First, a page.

Alison Johnstone: How many luxury hotels do we really need?

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THE decision to refuse planning permission for a £75m luxury hotel on the site of the former Royal High School was nail-biting stuff. The council chamber was packed and my Twitter feed advised that in board rooms and sitting rooms across the city, folk were glued to the webcast of democracy in action.

It’s not surprising that planning issues continue to engage people in Edinburgh, given our World Heritage status, our growing population, increasing development pressures and the seeming lack of a coherent vision for the city.

Of course, a planning application requires to be judged on how it complies with planning policies. And this particular application just didn’t. There were gasps of astonishment from the public gallery as images showed the impact the hotel extensions would have on Thomas Hamilton’s masterpiece.

The New Town and Broughton Community Council, Edinburgh World Heritage, the Cockburn Association, the Architectural Heritage Society of Scotland and local residents’ associations raised concerns and spoke in opposition.

Gordon Dewar from Edinburgh Airport, in supporting the development, described the Royal High as an asset, albeit a wasted one. He’s right. I’d say there’s universal agreement that this fabulous building should be preserved.

Those who did support the proposal focused on Edinburgh’s “brand”, and spoke of customers who have a “high-net-worth”. Yet the value of Edinburgh’s World Heritage site is valued at £1.2-£1.6 billion a year. Research from Edinburgh’s Tourism Action Group tells us that 68 per cent of visitors say that it’s Edinburgh’s history that makes them want to visit and that the most popular activity, at 93 per cent, is walking around the city.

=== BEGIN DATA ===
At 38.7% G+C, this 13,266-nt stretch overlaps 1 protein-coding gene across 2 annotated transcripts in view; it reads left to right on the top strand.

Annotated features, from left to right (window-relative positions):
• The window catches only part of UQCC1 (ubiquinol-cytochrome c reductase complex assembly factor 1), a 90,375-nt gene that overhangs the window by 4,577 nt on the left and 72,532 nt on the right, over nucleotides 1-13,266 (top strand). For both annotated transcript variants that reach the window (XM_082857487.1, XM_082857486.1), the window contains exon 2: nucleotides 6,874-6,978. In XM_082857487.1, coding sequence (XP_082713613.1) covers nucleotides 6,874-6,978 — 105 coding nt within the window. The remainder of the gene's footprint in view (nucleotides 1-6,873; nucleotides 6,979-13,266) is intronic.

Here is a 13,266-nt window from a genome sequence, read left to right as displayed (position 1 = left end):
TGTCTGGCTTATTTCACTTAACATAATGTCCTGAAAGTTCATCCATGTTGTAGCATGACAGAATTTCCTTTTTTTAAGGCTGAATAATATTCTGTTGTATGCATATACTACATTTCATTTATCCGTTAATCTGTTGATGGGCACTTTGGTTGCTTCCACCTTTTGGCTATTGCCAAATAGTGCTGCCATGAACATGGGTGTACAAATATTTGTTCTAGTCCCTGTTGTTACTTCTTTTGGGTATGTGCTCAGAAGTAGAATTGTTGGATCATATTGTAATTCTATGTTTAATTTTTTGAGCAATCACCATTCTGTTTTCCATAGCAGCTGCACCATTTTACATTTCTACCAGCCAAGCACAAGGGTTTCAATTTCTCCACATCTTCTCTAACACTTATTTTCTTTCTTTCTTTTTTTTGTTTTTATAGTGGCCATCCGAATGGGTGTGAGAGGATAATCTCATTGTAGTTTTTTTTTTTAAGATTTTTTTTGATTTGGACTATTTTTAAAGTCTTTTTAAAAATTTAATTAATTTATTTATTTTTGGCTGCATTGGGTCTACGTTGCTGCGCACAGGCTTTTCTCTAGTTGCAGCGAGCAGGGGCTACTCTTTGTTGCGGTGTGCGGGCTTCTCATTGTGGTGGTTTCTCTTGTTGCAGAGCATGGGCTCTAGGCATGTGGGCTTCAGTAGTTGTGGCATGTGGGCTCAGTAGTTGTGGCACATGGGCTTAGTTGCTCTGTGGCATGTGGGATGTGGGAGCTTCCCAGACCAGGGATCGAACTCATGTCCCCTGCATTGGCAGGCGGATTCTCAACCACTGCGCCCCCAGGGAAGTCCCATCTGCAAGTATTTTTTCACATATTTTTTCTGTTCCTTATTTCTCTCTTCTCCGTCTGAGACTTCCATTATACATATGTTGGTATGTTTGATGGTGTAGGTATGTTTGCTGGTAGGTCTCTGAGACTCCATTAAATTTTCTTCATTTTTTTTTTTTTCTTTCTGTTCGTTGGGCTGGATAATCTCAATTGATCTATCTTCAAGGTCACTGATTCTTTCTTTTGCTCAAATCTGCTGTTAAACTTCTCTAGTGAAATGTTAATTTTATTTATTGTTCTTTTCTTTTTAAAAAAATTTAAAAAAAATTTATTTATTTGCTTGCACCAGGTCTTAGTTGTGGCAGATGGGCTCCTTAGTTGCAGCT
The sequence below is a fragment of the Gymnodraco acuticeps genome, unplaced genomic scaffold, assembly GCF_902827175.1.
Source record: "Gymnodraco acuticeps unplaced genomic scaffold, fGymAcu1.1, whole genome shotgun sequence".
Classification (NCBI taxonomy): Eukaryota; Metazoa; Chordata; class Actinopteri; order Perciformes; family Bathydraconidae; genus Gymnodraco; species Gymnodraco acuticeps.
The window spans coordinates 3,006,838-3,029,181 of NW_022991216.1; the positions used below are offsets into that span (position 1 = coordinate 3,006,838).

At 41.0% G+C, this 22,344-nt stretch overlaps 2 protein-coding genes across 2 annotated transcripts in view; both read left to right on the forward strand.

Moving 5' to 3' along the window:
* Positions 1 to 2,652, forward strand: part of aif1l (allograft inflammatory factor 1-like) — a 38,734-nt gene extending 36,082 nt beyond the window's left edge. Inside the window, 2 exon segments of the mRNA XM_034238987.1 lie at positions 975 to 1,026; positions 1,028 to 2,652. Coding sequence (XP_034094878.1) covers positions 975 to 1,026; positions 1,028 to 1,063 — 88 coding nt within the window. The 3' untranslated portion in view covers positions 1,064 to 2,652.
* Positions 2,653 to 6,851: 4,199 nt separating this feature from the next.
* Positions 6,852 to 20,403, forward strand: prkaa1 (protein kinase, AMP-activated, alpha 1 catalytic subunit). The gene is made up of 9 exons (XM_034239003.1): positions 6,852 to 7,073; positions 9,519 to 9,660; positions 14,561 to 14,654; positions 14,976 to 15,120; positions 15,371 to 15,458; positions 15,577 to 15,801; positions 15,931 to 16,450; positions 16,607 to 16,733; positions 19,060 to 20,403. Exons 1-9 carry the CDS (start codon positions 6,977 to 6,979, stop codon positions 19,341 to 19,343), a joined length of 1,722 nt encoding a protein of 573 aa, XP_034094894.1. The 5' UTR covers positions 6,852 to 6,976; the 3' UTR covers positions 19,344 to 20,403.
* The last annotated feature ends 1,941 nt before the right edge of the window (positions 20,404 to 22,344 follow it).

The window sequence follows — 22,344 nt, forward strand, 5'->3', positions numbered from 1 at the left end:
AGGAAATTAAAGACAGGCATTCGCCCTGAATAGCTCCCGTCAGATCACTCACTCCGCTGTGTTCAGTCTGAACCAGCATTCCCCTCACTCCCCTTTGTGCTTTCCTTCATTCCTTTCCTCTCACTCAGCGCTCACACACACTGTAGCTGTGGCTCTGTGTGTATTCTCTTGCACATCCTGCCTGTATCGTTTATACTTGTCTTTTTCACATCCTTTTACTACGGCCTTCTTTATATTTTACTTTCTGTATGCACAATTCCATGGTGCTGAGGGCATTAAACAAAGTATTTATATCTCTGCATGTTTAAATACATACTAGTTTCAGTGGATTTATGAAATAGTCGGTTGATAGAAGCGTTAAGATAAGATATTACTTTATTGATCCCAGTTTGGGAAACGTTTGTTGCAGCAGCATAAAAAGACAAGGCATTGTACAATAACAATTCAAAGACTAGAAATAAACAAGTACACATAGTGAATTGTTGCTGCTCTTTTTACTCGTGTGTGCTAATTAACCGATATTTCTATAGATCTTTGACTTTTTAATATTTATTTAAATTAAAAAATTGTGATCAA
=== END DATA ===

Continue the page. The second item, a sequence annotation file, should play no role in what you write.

VisitScotland research suggests that the main priority segment for Edinburgh is “affluent southern explorers”. We are told that they seek to “broaden their minds” with “authentic experiences” and that their holiday and travel choices are based on lifestyle choices that are “not materialistic”.

So, let’s have an honest conversation about how many luxury hotels the city needs and where they should be situated. Let’s look closely at the information about visitor night numbers and demand. The cross-party group on tourism, local and national tourism bodies, those working in tourism and of course, Edinburgh’s citizens all have a role to play in Edinburgh’s continuing success.

Edinburgh, first and foremost, is a city for living and working in, studying in, settling down in. It is immensely attractive to visitors too. Gordon Dewar wants tourism growth to focus on India and China. I’d like to see far more of a focus on the domestic market.

Let’s continue to ensure that each and every visitor to Edinburgh knows that they are very welcome indeed, regardless of their “net worth”.

We’re famed as the home of Hogmanay. People flock from around the globe for our historic skyline and our warm welcome. Quality hospitality is about more than gold-plating. And by having a plan for making use of our historic buildings we can continue to offer explorers the authentic experiences they want while protecting the place we call home.

Alison Johnstone is the Scottish Green MSP for Lothian